pact that Jacob made with Laban that since Laban did not pay Jacob any wages for tending his flock, Jacob

    would get all the ewes which were born streaked while the others would fall to Laban. Then Jacob cut a wand

    92

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  • SHYLOCK'S BOND RE-EVALUATED

    which was streaked and placed it in the watering trough (Merchant of Venice I, iii, 77 compare also Genesis 30/31 ?1 and all the ewes born were "partly colored lambs".

    Antonio responds to Shylock's tale of indirect

    interest, that this was not interest at all but a

    contingency the outcome of which was not in the hand of Jacob but in the hand of heaven.

    Antonio: "This was a venture, sir, that Jacob serv'd for; A thing not in his power to bring to pass, But swayed and fashioned

    by the hand of heaven".

    (Merchant. I, iii, 92).

    They subsequently decide on a bond in which Shylock will lend Antonio 3,000 ducats for 3 months without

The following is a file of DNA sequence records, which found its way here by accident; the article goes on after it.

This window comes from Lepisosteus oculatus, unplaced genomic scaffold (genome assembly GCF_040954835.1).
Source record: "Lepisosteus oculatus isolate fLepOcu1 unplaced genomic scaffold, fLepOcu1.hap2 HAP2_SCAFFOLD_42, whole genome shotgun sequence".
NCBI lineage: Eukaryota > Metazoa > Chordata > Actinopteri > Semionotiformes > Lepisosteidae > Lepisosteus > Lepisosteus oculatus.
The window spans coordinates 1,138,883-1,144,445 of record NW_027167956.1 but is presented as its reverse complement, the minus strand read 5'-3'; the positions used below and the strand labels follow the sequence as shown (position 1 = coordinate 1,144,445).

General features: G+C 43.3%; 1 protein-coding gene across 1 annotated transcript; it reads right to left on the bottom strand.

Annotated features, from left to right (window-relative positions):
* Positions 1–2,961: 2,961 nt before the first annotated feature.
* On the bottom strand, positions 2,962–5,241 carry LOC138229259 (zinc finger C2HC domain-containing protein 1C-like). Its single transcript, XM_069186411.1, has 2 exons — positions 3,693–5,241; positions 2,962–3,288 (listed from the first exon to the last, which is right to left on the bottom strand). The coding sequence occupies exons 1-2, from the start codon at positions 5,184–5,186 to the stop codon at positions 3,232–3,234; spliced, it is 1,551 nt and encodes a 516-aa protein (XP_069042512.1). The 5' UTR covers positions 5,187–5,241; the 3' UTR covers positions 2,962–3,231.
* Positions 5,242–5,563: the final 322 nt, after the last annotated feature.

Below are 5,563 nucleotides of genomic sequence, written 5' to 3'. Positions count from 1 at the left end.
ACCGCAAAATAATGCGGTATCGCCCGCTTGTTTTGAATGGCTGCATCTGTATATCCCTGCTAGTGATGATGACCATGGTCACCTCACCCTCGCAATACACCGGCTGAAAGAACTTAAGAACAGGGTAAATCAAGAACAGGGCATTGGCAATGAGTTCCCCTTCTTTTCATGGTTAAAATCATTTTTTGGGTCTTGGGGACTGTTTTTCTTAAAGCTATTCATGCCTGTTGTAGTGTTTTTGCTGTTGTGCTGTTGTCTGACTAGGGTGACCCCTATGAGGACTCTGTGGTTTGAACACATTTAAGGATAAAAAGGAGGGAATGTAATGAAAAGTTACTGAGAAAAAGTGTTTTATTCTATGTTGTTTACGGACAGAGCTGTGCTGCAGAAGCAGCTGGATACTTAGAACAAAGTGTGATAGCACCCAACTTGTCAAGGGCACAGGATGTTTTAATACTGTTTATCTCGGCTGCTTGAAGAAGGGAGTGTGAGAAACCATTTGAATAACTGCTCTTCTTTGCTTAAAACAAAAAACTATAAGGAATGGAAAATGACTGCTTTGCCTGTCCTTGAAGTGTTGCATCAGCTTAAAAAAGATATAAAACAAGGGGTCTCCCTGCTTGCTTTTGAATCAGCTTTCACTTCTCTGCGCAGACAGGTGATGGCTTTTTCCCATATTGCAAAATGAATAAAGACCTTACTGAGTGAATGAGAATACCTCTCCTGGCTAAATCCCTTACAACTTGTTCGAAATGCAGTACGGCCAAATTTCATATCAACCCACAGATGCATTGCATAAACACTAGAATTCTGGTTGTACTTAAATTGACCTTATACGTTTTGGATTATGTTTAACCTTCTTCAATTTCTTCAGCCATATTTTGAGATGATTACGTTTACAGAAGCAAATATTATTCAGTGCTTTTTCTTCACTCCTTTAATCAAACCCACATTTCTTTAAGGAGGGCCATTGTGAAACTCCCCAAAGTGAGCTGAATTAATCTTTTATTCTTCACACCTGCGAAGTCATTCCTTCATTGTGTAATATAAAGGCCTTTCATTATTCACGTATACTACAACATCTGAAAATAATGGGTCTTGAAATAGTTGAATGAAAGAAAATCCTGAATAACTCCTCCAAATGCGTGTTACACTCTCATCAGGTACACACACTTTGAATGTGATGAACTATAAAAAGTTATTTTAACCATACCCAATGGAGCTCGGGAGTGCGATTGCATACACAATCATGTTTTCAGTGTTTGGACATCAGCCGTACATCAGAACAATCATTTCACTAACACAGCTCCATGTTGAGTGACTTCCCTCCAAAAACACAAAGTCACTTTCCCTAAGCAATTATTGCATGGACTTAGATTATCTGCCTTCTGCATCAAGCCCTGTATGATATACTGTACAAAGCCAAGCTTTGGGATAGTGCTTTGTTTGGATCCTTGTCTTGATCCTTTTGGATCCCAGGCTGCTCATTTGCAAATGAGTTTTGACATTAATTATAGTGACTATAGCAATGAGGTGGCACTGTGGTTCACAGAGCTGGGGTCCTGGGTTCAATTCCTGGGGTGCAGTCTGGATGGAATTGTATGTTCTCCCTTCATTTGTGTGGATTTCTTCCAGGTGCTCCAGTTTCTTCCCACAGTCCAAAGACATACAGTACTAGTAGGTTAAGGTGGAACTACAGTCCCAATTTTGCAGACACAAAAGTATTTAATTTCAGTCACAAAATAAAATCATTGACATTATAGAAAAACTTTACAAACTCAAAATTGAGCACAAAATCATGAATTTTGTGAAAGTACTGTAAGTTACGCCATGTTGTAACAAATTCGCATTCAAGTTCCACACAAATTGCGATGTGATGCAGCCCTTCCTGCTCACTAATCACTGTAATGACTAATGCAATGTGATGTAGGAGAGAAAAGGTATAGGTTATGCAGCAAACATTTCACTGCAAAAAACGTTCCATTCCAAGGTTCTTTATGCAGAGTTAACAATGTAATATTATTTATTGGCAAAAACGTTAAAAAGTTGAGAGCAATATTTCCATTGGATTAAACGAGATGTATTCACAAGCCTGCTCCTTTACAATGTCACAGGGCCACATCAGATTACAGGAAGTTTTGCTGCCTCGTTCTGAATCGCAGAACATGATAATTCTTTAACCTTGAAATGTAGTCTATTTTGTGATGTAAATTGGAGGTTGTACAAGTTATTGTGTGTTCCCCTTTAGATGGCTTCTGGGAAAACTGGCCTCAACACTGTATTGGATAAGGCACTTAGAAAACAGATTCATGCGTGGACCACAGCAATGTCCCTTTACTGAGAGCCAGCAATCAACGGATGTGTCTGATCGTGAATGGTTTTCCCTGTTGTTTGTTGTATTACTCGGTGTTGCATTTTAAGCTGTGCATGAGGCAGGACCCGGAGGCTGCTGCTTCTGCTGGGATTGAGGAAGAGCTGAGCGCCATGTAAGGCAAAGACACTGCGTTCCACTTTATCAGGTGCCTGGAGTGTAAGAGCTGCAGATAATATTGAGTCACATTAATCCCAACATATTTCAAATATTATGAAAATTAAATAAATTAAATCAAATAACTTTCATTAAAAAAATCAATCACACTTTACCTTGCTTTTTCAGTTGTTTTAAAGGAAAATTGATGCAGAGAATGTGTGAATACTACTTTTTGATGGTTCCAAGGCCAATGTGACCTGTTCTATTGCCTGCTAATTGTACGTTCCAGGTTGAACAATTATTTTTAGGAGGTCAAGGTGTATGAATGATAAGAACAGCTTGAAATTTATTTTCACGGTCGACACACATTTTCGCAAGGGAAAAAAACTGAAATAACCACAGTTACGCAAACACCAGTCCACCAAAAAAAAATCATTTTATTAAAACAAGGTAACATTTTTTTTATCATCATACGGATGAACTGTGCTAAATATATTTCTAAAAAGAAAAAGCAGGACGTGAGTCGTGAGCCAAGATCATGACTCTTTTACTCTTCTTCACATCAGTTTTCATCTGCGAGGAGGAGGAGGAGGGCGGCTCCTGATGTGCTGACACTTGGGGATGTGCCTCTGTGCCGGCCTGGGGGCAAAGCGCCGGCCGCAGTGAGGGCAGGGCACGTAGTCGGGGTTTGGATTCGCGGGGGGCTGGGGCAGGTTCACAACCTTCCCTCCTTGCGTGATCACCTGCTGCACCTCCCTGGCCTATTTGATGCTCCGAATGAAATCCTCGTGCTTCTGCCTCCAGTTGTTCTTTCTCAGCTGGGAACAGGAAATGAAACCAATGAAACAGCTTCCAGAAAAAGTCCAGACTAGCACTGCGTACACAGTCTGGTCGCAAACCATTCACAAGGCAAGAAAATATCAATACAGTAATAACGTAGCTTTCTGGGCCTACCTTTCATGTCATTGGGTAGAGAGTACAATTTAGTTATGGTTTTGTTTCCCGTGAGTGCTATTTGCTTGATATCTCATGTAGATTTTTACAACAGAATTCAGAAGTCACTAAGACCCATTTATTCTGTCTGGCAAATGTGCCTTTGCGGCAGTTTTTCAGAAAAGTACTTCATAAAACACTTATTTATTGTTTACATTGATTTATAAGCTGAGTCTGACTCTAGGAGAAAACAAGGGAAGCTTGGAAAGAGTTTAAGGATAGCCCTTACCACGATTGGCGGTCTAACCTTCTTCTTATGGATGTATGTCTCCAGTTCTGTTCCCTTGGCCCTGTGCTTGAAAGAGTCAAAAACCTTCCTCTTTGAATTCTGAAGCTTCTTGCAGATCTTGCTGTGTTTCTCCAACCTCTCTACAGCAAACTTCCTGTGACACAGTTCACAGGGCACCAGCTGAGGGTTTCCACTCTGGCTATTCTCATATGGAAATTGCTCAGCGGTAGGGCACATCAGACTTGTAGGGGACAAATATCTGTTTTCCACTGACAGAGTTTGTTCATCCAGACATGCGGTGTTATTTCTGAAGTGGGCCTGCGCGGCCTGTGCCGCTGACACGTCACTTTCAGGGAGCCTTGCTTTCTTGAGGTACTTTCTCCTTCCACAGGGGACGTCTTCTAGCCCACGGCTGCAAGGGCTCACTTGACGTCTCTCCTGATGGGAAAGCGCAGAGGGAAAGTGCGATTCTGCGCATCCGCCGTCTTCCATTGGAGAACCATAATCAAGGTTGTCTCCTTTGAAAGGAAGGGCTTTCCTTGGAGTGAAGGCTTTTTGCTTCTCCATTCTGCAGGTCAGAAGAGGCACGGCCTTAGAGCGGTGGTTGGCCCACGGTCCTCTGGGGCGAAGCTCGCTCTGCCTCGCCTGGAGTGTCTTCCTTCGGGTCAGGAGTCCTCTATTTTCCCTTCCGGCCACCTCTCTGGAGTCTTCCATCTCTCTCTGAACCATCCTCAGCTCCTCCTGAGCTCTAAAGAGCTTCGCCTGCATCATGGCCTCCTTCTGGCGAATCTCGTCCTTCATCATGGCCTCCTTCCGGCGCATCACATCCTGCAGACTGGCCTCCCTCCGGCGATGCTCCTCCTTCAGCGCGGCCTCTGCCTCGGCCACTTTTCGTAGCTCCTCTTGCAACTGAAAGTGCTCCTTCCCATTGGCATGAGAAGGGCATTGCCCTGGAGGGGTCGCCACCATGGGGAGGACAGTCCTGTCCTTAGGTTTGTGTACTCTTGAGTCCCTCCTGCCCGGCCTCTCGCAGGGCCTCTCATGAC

any interest but at the end of the 3 months if the

    money is not repaid at that time Shylock would be entitled to

    " an equal pound

    Of your fair flesh to be cut off and taken In what part of your body pleases me".

    (Merchant. II, ii, 151)

    Antonio agrees to the condition since he expects the return of his boats, worth 3 times the value of the

    bond, in two months time. Even though this is a very cruel and unusual bond Antonio does not perceive it as

    such since he remarks:

    "Hi thee, gentle Jew. The Hebrew will turn

    Christian; he grows kind". To which Bassen io answers: "I like not fair terms and a

    villain's mind". (ibid. 187)

    This is a reference to the fact that Shylock who is a

    usurer has lent Antonio the money for 3 months without

    a penny interest

    Why should a Jewish moneylender lend a Christian money

    for 3 months without any interest?

    93

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  • JEAN JOFEN AND ELISHEVA CARLEBACH

    The interest on 3,000 ducats for 3 months at 15$ would be 45 ducats a very large amount of money. If

    Shylock did it to be Antonio's friend then why would he exact such a severe punishment at the end? If he was his enemy then why did he not lend him the money for 3 months at the usual interest and if he did not